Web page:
When you think of fly fishing, you probably envision a guy standing knee deep in a pristine trout stream set against a breathtaking backdrop of snow-capped mountains, rhythmically casting a fly rod in time with nature. While it is true that trout inhabit such inspiring places, limiting your fly fishing to trout is like limiting your beer drinking to lager.
A nearby brewpub or at least a local brewery is mandatory for a great fly-fishing destination.
Fortunately for beer lovers and fly fishers, lots of options exist for both passions. The most fortunate thing of all is that drinking beer and fly fishing naturally go together. After all, any fly fisher knows that you can’t always count on the fish to cooperate, but you can always count on a good beer when the day is done.
“We all know it is a theoretical impossibility to catch fish without beer,” says John “JB” Shireman of the New Belgium Brewing Co. in Fort Collins, CO. “At the very least,” Shireman continues, “it’s poor form. Fishing and beer drinking are two endeavors in any sporting gent’s life that evolve over time. While a cooler of cheap domestics and a worm tub once sufficed, no one worthy of the title, Fly Fisherman, would defile a Mackenzie [drift] boat with anything less than a hand-crafted ale in one hand and a nice fly rod in the other.”
I would have to agree. In fact, I will even go one step farther and say that fly fishing makes beer taste better. By far the best tasting beer I ever had was a cheap macrobrew consumed after my brother and I spent five days in the Bridger Wilderness Area of Wyoming chasing cutthroat trout. Or maybe the best-tasting beer was the one I shared with my Padre fishing buddies celebrating my first “tailing” redfish caught on the fly. Or maybe it was the beer my dad and I shared after a Father’s Day spent catching dozens of red-breasted sunfish. Or…well, you get the idea.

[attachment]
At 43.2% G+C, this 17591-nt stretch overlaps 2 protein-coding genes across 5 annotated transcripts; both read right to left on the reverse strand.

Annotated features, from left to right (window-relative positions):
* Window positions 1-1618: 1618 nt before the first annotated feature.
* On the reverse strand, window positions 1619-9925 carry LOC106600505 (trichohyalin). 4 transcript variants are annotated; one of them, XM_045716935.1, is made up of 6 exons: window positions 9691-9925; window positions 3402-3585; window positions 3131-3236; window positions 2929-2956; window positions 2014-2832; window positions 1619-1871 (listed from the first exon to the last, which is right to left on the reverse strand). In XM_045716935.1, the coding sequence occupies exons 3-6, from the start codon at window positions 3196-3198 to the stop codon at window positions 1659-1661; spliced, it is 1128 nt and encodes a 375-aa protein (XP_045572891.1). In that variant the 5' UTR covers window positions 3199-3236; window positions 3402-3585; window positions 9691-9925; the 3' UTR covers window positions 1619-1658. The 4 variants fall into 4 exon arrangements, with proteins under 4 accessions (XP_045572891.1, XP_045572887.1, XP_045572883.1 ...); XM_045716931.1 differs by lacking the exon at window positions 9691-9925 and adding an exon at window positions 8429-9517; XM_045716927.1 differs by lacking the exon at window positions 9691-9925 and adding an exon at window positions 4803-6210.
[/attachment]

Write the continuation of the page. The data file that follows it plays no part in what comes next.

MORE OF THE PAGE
Then, again, maybe the real connection between beer and fly fishing is the nostalgia of sharing a day on the water with someone important to you.
Cindy Burchfield, marketing director at Alaskan Brewing Co., treasures wedding anniversaries spent fishing with her husband. “I can’t think of a more romantic way to celebrate: working together, the thrill of the reel, fighting a 15 pound silver salmon. We keep beer on board the boat, but just for good luck: we drink it later. Beer and fishing both bring people together.”
“I brew beer, and I fish. In fact, I brew to fish,” says Dean Schemenauer of Leinenkugel’s Tenth Street Brewery in Milwaukee. “A good beer is the proper finish to a day of fishing with my brothers. When you’re done, you can say the fishing was great, the catching was lousy, and the beer was cold.”
For Greg Owsley, also with New Belgium Brewing Co., the hook was the many great summer days spent fly fishing the Conejos River in southern Colorado with his grandfather, dad and uncles. His grandparents’ cabin was too far away to walk for a beer, so they would stash some behind a certain boulder in the water. Greg recalls that, “When I was too young to admit, Papa and I beat the others back to the beer hole one evening. He opened a beer, handed it over, opened another, clinked mine and winked at me. Before doubt muddied the waters, I seized the clear opportunity I had been graciously cast and guzzled all 12 ounces.”